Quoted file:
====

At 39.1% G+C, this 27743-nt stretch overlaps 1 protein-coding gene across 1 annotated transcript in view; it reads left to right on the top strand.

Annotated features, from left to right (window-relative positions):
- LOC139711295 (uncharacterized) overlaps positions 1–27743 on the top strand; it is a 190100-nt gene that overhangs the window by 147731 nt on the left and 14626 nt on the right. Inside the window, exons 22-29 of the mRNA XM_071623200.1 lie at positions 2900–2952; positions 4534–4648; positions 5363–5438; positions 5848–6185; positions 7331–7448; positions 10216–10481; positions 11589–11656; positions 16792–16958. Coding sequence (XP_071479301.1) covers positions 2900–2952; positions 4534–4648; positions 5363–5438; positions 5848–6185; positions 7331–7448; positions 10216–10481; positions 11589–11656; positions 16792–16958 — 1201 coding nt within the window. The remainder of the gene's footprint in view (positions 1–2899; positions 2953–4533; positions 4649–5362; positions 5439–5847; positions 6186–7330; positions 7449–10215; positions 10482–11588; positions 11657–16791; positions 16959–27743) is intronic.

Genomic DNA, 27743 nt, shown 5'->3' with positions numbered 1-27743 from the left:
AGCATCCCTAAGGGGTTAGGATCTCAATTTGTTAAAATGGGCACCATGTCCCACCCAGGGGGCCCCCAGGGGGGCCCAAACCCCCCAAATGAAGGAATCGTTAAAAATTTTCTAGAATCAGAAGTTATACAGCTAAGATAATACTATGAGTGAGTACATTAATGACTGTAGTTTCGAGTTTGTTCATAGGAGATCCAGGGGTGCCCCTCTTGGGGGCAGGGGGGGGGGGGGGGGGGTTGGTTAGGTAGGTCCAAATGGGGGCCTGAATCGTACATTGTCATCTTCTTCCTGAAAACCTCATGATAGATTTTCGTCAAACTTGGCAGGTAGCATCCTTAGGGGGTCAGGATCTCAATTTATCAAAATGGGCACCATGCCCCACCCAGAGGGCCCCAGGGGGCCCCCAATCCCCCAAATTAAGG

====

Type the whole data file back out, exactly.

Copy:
At 39.1% G+C, this 27743-nt stretch overlaps 1 protein-coding gene across 1 annotated transcript in view; it reads left to right on the top strand.

Annotated features, from left to right (window-relative positions):
- LOC139711295 (uncharacterized) overlaps positions 1–27743 on the top strand; it is a 190100-nt gene that overhangs the window by 147731 nt on the left and 14626 nt on the right. Inside the window, exons 22-29 of the mRNA XM_071623200.1 lie at positions 2900–2952; positions 4534–4648; positions 5363–5438; positions 5848–6185; positions 7331–7448; positions 10216–10481; positions 11589–11656; positions 16792–16958. Coding sequence (XP_071479301.1) covers positions 2900–2952; positions 4534–4648; positions 5363–5438; positions 5848–6185; positions 7331–7448; positions 10216–10481; positions 11589–11656; positions 16792–16958 — 1201 coding nt within the window. The remainder of the gene's footprint in view (positions 1–2899; positions 2953–4533; positions 4649–5362; positions 5439–5847; positions 6186–7330; positions 7449–10215; positions 10482–11588; positions 11657–16791; positions 16959–27743) is intronic.

Genomic DNA, 27743 nt, shown 5'->3' with positions numbered 1-27743 from the left:
AGCATCCCTAAGGGGTTAGGATCTCAATTTGTTAAAATGGGCACCATGTCCCACCCAGGGGGCCCCCAGGGGGGCCCAAACCCCCCAAATGAAGGAATCGTTAAAAATTTTCTAGAATCAGAAGTTATACAGCTAAGATAATACTATGAGTGAGTACATTAATGACTGTAGTTTCGAGTTTGTTCATAGGAGATCCAGGGGTGCCCCTCTTGGGGGCAGGGGGGGGGGGGGGGGGGTTGGTTAGGTAGGTCCAAATGGGGGCCTGAATCGTACATTGTCATCTTCTTCCTGAAAACCTCATGATAGATTTTCGTCAAACTTGGCAGGTAGCATCCTTAGGGGGTCAGGATCTCAATTTATCAAAATGGGCACCATGCCCCACCCAGAGGGCCCCAGGGGGCCCCCAATCCCCCAAATTAAGG